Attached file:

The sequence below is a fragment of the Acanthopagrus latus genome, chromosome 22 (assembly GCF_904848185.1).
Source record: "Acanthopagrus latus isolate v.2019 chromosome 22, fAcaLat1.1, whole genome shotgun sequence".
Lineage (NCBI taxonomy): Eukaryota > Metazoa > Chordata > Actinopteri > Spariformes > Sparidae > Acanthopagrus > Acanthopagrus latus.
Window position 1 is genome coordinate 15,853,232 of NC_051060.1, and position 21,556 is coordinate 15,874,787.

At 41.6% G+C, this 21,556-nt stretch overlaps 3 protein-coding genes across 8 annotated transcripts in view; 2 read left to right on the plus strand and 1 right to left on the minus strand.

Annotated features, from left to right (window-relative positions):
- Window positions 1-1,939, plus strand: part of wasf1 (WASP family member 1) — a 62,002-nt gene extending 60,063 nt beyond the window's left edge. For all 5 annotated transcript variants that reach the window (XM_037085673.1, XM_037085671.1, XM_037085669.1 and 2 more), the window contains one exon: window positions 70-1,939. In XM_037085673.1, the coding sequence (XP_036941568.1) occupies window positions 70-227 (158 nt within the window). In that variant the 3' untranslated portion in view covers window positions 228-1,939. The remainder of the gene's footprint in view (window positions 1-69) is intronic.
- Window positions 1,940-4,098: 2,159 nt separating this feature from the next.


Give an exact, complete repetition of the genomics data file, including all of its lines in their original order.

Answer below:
The sequence below is a fragment of the Acanthopagrus latus genome, chromosome 22 (assembly GCF_904848185.1).
Source record: "Acanthopagrus latus isolate v.2019 chromosome 22, fAcaLat1.1, whole genome shotgun sequence".
Lineage (NCBI taxonomy): Eukaryota > Metazoa > Chordata > Actinopteri > Spariformes > Sparidae > Acanthopagrus > Acanthopagrus latus.
Window position 1 is genome coordinate 15,853,232 of NC_051060.1, and position 21,556 is coordinate 15,874,787.

At 41.6% G+C, this 21,556-nt stretch overlaps 3 protein-coding genes across 8 annotated transcripts in view; 2 read left to right on the plus strand and 1 right to left on the minus strand.

Annotated features, from left to right (window-relative positions):
- Window positions 1-1,939, plus strand: part of wasf1 (WASP family member 1) — a 62,002-nt gene extending 60,063 nt beyond the window's left edge. For all 5 annotated transcript variants that reach the window (XM_037085673.1, XM_037085671.1, XM_037085669.1 and 2 more), the window contains one exon: window positions 70-1,939. In XM_037085673.1, the coding sequence (XP_036941568.1) occupies window positions 70-227 (158 nt within the window). In that variant the 3' untranslated portion in view covers window positions 228-1,939. The remainder of the gene's footprint in view (window positions 1-69) is intronic.
- Window positions 1,940-4,098: 2,159 nt separating this feature from the next.